Linear motors provide a frictionless, maintenance-free drive system with exceptional stiffness. However, the drawback of linear motors is that they produce heat along their entire length: heat is the nemesis of metrology systems and having a heat source along an entire axis is normally disastrous.
Aberlink has overcome this effect by thermally isolating it far from the metrology platform, and then using a novel kinematic isolated drive mechanism to transfer the motor thrust to the centre of gravity on each axis. This move results in no acceleration-induced metrology errors, thus creating the first linear-drive CMM not to suffer from the adverse metrology effects caused by a dissipating heat signature, says the company.
The split Y-axis carriageway design derives all the metrology benefits of a high carriageway and the operational convenience of a low carriageway. In-house manufactured 3D-printed components are deployed to join the unidirectional carbon-fibre tubing used throughout the design. A non-homogenous X beam optimises the stiffness-to-weight ratio along the entire axis.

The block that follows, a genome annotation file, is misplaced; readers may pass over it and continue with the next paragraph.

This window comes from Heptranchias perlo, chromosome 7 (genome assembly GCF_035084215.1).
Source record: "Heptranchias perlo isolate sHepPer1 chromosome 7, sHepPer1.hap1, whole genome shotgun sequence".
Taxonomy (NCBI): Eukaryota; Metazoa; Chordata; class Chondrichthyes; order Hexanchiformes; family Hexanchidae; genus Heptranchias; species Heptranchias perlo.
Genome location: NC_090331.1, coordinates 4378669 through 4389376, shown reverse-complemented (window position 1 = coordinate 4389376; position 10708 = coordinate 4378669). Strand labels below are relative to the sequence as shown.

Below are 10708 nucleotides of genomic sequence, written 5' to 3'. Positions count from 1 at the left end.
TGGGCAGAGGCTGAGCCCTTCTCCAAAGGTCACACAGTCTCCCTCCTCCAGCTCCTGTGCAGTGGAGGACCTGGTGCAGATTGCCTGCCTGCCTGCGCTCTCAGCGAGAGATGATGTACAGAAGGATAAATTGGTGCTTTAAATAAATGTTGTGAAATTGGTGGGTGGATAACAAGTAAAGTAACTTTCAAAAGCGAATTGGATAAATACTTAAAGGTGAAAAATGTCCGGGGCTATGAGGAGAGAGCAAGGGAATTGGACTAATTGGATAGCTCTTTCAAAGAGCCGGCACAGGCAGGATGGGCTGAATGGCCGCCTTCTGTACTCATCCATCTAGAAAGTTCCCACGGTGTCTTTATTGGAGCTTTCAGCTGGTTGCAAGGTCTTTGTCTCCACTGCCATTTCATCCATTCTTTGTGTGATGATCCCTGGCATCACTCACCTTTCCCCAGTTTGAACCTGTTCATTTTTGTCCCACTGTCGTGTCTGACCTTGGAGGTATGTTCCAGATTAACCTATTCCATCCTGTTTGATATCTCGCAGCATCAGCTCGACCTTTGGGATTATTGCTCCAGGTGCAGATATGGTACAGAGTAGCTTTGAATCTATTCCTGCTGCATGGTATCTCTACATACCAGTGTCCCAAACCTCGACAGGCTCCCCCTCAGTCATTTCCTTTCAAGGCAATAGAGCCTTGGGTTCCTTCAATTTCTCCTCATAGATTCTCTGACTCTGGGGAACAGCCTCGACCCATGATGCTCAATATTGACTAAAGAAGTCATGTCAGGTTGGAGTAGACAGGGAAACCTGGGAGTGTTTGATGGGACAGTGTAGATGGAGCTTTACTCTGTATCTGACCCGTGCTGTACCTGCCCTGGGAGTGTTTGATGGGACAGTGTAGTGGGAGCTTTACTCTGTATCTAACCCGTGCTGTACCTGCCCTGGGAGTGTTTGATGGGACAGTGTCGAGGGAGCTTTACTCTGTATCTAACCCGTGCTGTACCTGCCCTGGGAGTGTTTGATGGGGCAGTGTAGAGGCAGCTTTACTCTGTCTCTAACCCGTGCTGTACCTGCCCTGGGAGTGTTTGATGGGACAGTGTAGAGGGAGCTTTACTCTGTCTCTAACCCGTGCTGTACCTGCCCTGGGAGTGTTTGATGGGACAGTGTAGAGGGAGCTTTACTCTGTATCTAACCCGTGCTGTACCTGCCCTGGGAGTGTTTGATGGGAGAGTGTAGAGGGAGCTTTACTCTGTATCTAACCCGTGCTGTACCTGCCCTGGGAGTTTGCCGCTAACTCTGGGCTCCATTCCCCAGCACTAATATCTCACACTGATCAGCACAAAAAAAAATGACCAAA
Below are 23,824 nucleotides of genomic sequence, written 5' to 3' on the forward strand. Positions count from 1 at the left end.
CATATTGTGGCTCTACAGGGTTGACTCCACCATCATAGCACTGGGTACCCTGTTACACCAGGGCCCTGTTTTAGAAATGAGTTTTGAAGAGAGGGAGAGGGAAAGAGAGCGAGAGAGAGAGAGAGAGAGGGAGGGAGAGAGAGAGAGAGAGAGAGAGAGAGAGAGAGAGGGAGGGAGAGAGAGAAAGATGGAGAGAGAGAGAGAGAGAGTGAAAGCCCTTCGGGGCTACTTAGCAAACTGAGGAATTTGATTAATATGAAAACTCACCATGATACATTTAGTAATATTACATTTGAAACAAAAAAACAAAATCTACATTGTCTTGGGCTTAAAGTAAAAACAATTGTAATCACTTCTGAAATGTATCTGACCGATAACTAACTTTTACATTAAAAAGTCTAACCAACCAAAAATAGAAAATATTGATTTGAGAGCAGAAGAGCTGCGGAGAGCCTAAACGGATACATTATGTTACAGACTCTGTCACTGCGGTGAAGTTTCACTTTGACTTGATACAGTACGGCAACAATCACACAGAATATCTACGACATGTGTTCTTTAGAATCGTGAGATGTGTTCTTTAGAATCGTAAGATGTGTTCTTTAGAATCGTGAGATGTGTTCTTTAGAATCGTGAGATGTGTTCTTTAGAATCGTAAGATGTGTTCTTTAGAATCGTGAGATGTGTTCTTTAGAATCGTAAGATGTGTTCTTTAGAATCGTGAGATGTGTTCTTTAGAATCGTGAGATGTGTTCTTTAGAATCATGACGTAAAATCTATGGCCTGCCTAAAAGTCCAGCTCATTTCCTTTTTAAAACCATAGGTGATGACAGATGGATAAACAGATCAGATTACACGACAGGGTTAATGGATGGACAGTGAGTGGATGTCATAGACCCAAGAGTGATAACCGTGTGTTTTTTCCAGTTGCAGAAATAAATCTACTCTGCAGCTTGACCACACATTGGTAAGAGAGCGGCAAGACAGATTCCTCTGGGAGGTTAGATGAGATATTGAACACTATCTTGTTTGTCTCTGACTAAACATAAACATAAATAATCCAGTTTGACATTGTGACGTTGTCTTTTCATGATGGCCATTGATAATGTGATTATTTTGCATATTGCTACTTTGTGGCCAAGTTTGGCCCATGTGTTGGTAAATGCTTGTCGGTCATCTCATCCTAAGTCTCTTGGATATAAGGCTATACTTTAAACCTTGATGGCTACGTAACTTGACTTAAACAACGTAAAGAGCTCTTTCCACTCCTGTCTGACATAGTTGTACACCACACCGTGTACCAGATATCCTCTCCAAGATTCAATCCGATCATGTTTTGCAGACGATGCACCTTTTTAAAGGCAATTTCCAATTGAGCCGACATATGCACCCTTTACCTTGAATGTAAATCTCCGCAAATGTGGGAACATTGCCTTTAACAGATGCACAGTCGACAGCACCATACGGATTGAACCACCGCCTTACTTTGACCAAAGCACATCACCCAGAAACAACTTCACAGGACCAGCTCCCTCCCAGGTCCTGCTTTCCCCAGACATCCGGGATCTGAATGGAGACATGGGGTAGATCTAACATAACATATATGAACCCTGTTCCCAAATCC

To help illustrate the scanning capabilities made possible as a result of Aberlink’s MK4 software, the Horizon CMM will be fitted with Renishaw’s PH10M motorised indexing head and SP25M scanning probe.
Also at Control 2019, Aberlink’s latest iterations of the established Xtreme CNC CMMs will be demonstrating the company’s ‘Automation Interface’. Xtreme is designed using a non-Cartesian structure and utilises linear motors and mechanical bearings.
A further demonstration will focus on the Axiom Too HS CMM, the high-specification variant of Aberlink’s best-selling Axiom Too. In addition to boasting an enhanced accuracy specification, the speed of the HS model enables it to perform inspection tasks in a fraction of the time normally taken.